Indonesia Rupiah, Stocks Plunge on Record Current-Account Gap
Indonesia’s rupiah fell to a four- year low, stocks dropped by the most in 22 months and government bonds plunged after the nation’s current-account deficit widened to a record last quarter.
The yield on 10-year notes surged to the highest since March 2011 after Bank Indonesia said late Aug. 16 the current- account shortfall was $9.8 billion, the largest in data compiled by Bloomberg going back to 1989.
The Jakarta Composite Index of shares has fallen 6 percent in two days after overseas investors pulled $132 million from local equities last week, exchange data show. Inflation quickened to a four-year high and economic growth slowed to the least since 2010, figures showed last week.
“Indonesia has seen a gradual but persistent bout of bad news, with slowing growth, quickening inflation and then the current-account deficit,” said Leo Rinaldy, a Jakarta-based economist at Mandiri Sekuritas, a unit of the nation’s largest lender.
“The implication going forward is that demand for dollars will increase.”
The rupiah slid 1 percent to 10,493 per dollar as of 12:17 p.m. in Jakarta, the weakest level since June 2009, according to prices from local banks.
That was the biggest drop since July 23, extending the decline this quarter to 5.4 percent, the worst performance among Asia’s 11 most-traded currencies.
The Jakarta Composite index of shares fell 3.9 percent to 4392.475, the biggest drop since Oct. 3, 2011.
Telekomunikasi Indonesia declined 5.7 percent and Bank Rakyat Indonesia, the second-largest lender by assets, fell 6.4 percent.
“This is all because of the current-account deficit data,” John Rachmat, head of equities research and strategy at Mandiri Sekuritas in Jakarta.
“Once the rupiah is considered cheap, capital inflows could start coming back. Right now foreign investors, especially portfolio investors, are worried about investing in Indonesia.”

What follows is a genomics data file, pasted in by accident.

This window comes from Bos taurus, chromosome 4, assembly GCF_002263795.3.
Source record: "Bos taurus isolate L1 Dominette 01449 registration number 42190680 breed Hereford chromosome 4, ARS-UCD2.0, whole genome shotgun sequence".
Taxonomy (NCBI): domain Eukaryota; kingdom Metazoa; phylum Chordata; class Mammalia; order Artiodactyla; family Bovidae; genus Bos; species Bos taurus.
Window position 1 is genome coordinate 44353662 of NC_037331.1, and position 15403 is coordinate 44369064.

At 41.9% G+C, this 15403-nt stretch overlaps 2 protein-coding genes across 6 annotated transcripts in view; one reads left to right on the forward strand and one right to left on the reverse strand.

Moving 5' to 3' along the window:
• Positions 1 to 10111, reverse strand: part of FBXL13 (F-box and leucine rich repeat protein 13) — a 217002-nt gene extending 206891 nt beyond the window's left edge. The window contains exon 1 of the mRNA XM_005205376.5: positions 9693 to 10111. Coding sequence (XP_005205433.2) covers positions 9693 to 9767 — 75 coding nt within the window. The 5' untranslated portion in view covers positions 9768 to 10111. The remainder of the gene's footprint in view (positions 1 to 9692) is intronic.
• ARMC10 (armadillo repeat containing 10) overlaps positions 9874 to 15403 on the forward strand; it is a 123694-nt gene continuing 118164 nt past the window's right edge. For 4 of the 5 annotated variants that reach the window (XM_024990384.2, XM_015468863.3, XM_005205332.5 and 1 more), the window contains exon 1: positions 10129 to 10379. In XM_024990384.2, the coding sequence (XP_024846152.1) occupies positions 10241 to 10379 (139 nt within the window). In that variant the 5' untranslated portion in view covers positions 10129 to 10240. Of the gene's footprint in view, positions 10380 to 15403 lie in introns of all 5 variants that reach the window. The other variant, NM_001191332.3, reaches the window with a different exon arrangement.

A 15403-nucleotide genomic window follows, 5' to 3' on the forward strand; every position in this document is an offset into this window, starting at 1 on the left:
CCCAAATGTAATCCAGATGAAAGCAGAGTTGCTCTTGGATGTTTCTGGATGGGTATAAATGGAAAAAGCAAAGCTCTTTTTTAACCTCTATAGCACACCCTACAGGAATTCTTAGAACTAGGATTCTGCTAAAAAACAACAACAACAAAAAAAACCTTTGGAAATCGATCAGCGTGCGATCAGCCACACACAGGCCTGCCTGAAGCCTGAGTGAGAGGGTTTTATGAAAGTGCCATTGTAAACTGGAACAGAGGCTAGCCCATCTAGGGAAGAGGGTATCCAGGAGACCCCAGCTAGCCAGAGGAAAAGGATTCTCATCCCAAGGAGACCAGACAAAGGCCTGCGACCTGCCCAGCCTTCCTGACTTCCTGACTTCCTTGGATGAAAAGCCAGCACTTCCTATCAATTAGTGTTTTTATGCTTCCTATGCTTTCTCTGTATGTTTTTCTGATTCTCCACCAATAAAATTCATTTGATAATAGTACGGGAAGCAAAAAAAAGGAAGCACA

The current account has remained in deficit for seven quarters and overseas sales decreased for a 15th month in June, driven by declines in prices for Indonesia’s key commodity exports.
Coal fell 32 percent since the end of 2011, while palm oil slid 26 percent.
Bank Indonesia’s policy is to manage the currency’s depreciation to support overseas shipments, Edward Teather, a Singapore-based economist at UBS AG, wrote in an Aug. 15 research note.
Consumer prices increased 8.6 percent last month from a year earlier, and growth slowed to 5.8 percent in the second quarter, official data showed last week.
Bank Indonesia left its benchmark interest rate at 6.5 percent on Aug. 15 after increasing it by 75 basis points over the previous two meetings.
“The market took the view that Bank Indonesia wasn’t that concerned about the weakness of the currency,” Robert Prior- Wandesforde, an economist at Credit Suisse Group AG in Singapore, wrote in a research note on Monday, referring to the central bank’s decision to leave borrowing costs unchanged.
“The good news is that we suspect the second-quarter current-account deficit represents the peak, albeit because deteriorating domestic demand depresses imports further.”
The yield on government bonds due May 2023 climbed for a sixth consecutive day, rising 21 basis points, or 0.21 percentage point, to 8.4 percent, the highest level since March 2011, prices from the Inter Dealer Market Association show.
The rupiah spot rate traded at a 1.9 percent premium to the one-month non-deliverable forwards, which fell 1.1 percent to 10,691 on Aug. 16, the last available price.
A fixing by the Association of Banks in Singapore used to settle the derivative contracts was set at 10,499 on Monday.
One-month implied volatility, a measure of expected moves in the exchange rate used to price options, rose 1.21 percentage points to 12.98 percent, according to data compiled by Bloomberg.
Most Asian currencies fell on Monday on speculation a reduction in Federal Reserve stimulus that has driven fund flows to emerging markets is imminent.
“Rupiah depreciation today is in line with regional currency movements,” Bank Indonesia Deputy Governor Perry Warjiyo said in a mobile-phone text message, adding that the central bank will remain in the market to stabilize the currency.